The October 4, 2021 issue of The New Yorker published nine (magazine) pages of the author Patricia Highsmith’s diary—“A Straight Line in the Darkness”. This reproduction of the diary begins in 1948 when Highsmith was age twenty-seven. At the end of her life, in 1995 at the age of seventy-four, she had written some eight thousand pages of her diary and published twenty-two novels.
Does anyone here keep a diary? I tried years ago, and diary-writing seemed to deplete me of energy of the story writing and novel writing. So I couldn’t keep it up. I tried to keep a dream diary, too. Now I take brief notes of my dreams in my daily planner.
Highsmith’s diary will be published in November, 2021. I don’t know the genesis of the publication. Did Highsmith instruct her heirs to publish the diary or instruct her literary agent? Or did someone just find the 8,000 pages and decide to publish them (which has happened to other authors including, I believe, Philip Roth)?
I just don’t know. Clearly, she meant to keep the diary secret during her long life.
Some entries are written in French or German and have been translated for publication. But most entries are in English. There’s some beautiful writing in there, more beautiful than her published work that I’ve read. In fairness to her, I haven’t read many of her novels.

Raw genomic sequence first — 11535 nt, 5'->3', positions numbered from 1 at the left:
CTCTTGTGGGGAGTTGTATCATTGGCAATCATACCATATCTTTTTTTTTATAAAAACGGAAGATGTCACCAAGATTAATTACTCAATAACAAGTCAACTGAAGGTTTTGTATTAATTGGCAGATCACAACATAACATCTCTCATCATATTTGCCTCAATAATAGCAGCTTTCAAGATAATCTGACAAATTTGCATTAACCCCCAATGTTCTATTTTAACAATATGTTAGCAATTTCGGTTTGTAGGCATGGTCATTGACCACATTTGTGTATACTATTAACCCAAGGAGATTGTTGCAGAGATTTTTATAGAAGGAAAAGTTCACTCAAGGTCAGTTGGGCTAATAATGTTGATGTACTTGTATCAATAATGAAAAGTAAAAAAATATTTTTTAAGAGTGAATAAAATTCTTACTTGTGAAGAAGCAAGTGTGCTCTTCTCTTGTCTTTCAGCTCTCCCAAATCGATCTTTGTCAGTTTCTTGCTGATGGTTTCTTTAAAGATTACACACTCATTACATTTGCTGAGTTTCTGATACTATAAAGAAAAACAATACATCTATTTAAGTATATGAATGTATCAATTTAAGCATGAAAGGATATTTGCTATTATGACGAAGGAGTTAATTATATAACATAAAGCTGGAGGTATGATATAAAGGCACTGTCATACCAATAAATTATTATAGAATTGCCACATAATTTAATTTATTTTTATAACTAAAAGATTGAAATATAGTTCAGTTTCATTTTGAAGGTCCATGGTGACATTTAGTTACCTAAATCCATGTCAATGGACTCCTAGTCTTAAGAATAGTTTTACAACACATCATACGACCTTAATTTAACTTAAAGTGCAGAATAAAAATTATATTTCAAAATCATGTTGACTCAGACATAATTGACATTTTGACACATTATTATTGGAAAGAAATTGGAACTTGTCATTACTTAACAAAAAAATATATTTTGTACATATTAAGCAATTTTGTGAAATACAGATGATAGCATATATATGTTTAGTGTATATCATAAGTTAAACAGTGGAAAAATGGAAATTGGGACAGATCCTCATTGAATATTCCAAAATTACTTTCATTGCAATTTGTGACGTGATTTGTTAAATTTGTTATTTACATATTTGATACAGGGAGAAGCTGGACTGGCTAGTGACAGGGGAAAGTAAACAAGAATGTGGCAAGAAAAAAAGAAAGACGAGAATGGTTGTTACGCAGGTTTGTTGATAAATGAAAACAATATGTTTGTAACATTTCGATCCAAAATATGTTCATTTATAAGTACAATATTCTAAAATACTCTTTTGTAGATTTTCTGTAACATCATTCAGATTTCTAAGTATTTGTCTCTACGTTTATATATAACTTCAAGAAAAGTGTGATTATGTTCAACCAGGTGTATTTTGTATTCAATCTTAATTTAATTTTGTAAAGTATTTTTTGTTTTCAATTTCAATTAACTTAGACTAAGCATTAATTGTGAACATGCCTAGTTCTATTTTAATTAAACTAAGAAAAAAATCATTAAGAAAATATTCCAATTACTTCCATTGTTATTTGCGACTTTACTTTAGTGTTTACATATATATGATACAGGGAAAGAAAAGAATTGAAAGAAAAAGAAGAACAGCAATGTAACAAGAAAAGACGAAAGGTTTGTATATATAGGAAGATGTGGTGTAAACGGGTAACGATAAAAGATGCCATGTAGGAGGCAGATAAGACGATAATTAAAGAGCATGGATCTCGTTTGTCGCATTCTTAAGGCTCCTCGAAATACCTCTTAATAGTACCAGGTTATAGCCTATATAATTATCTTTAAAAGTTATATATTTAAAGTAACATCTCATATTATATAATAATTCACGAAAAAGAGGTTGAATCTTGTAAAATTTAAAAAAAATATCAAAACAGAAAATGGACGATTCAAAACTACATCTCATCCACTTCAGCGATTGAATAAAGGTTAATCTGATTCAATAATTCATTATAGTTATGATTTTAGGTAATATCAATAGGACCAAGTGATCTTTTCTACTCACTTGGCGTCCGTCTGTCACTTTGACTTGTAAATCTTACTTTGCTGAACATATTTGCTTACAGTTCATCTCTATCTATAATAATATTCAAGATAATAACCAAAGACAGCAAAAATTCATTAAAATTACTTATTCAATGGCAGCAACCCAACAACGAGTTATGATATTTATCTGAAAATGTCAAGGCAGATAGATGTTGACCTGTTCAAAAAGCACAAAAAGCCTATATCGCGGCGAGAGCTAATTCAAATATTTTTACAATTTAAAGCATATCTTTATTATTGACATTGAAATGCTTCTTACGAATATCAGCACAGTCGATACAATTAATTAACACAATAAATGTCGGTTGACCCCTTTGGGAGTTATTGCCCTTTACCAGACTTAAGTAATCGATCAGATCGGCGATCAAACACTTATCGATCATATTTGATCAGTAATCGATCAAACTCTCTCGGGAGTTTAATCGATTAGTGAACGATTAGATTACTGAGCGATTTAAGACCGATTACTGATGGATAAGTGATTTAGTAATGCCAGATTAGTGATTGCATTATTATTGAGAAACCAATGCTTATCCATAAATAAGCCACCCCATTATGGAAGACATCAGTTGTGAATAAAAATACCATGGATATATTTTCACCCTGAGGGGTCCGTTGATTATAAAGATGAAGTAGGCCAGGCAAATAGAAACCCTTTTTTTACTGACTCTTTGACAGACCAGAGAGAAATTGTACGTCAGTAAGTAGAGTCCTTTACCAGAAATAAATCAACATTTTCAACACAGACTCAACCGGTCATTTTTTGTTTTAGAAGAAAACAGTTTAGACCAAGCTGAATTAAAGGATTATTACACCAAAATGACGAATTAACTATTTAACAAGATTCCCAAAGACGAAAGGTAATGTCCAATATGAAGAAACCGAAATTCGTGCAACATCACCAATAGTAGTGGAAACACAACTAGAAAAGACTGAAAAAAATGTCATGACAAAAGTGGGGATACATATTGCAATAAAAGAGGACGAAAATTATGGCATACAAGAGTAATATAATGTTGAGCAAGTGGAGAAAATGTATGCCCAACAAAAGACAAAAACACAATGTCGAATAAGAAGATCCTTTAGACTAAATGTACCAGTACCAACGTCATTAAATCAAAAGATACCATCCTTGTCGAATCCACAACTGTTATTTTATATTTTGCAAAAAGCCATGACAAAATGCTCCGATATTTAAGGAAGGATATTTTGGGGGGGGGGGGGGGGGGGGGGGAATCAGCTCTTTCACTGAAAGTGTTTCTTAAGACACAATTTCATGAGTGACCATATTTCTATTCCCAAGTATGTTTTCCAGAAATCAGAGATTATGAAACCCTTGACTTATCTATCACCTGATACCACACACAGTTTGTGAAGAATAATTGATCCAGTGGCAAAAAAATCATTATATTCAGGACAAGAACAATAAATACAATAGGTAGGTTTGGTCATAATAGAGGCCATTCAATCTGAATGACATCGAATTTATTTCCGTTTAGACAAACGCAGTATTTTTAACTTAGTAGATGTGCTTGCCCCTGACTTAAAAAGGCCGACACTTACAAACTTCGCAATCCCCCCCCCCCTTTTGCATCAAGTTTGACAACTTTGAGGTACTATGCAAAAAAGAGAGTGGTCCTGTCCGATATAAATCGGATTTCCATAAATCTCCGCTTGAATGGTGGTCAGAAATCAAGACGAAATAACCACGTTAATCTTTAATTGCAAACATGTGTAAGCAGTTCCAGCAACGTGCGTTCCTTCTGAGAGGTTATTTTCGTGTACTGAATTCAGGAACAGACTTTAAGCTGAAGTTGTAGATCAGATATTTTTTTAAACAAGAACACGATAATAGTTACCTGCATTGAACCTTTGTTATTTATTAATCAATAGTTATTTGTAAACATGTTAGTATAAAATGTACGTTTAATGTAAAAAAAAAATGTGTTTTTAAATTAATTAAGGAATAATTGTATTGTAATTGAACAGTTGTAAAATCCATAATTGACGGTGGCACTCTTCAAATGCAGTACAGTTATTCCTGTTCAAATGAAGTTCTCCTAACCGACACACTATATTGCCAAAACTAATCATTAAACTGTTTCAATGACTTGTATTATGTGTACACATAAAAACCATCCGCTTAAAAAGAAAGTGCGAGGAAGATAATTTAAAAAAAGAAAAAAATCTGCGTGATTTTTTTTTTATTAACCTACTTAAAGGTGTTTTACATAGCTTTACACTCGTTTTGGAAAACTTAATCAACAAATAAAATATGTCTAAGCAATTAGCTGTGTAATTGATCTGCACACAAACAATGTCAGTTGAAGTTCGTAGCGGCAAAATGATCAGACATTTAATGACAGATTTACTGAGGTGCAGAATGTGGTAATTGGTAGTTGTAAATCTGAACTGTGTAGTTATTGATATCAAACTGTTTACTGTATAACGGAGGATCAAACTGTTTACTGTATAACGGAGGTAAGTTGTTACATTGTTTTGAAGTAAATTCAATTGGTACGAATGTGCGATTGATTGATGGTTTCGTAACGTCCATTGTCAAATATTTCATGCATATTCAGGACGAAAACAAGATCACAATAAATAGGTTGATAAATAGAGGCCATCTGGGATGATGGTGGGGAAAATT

What explodes out of the diary is her enormous energy and tumultuous engagement with the world. She met a British writer while at a writers’ retreat and became his on-and-off lover, at one point agreeing to marry him only to break it off because she “could not be he wanted.”
In 1950, Alfred Hitchcock paid Highsmith $7,500 for the rights to her first novel, “Strangers on a Train”. In 1950, this was a quite a lot money—the price of a nice house in some regions of the country or a professional’s yearly wage. The film was released in 1951 and, in my movie guide at least, is considered one of Hitchcock’s finest. (I confess I haven’t seen it—I’ll scour my library’s movie selection next time.)
(For comparison, for my 7,000 word short story in OMNI magazine, I was paid for an option of mid-five-figures for four years, then an outright sale of mid-six figures. So, in total, that would be the price of a house in some regions of the country—but barely so, in outlying parts of California.)
Two other films based on Highsmith’s work are “The Talented Mr. Ripley” (based on the novel of the same name) and “Carol” (based on the novel “The Price of Salt” published under a pseudonym in 1952.) Highsmith’s very supportive literary agent and New York editor didn’t want her to get a nonbinary reputation in the 1950s.
Recommended for anyone who is interested in a writer’s life, readers and fans of Patricia Highsmith, and anyone who is interested in the turmoil of a nonbinary life at the midcentury.
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